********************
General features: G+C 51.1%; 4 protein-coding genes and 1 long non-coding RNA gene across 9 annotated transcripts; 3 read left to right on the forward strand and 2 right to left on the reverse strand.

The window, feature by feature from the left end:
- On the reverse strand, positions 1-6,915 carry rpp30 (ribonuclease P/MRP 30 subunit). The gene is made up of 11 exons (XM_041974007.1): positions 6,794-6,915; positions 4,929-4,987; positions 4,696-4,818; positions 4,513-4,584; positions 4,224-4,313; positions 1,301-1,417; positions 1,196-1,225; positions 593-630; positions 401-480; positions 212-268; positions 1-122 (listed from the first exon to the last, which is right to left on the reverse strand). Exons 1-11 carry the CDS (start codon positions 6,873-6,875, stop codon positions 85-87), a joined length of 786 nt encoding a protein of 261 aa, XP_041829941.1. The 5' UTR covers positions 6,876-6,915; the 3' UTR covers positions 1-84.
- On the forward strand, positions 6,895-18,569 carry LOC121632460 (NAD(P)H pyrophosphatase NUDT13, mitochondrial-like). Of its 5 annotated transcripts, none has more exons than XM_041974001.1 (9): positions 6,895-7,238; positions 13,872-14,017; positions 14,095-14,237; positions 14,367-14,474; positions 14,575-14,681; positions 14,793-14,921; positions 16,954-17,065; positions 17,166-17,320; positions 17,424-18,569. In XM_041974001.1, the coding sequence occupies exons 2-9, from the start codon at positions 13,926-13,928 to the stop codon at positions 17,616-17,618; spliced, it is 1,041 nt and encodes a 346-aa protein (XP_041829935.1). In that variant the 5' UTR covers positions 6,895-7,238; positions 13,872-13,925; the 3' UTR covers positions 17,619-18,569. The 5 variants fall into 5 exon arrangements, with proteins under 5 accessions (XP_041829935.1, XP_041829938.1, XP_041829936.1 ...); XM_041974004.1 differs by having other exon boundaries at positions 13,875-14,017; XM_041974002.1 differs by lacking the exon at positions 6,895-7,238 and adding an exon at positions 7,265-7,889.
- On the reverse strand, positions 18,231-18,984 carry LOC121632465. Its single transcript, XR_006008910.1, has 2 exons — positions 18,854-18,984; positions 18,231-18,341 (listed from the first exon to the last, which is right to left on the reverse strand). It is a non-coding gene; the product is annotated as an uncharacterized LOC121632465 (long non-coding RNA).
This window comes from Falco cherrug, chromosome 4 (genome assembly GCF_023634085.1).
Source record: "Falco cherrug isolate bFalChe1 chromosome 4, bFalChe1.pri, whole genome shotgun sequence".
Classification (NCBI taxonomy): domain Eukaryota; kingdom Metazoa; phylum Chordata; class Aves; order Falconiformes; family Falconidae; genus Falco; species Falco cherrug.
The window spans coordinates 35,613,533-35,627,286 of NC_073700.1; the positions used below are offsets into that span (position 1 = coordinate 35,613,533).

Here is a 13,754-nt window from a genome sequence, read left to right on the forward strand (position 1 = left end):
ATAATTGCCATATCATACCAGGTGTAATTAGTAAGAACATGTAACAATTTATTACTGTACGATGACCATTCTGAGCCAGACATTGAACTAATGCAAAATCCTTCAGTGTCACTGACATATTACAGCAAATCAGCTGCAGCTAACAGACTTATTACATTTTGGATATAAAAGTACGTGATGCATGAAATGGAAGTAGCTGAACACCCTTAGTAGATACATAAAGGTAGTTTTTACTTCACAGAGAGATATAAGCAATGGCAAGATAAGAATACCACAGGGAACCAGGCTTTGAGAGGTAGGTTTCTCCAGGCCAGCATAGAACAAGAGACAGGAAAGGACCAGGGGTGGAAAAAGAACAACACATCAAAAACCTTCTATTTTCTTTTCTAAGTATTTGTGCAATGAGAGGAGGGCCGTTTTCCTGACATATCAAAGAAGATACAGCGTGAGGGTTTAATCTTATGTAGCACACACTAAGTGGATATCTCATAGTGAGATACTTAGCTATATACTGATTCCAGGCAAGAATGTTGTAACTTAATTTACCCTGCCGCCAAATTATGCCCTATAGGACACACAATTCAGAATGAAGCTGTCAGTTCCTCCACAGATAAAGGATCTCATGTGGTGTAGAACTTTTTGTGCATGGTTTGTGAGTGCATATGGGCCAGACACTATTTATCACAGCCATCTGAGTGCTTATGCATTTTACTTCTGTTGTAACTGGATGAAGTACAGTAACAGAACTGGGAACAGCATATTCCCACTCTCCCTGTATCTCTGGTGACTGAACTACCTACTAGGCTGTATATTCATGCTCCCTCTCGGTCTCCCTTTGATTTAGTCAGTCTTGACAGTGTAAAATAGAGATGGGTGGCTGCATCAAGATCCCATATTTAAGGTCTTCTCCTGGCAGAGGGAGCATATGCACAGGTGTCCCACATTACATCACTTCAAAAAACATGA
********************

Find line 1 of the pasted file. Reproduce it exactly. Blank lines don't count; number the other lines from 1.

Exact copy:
General features: G+C 51.1%; 4 protein-coding genes and 1 long non-coding RNA gene across 9 annotated transcripts; 3 read left to right on the forward strand and 2 right to left on the reverse strand.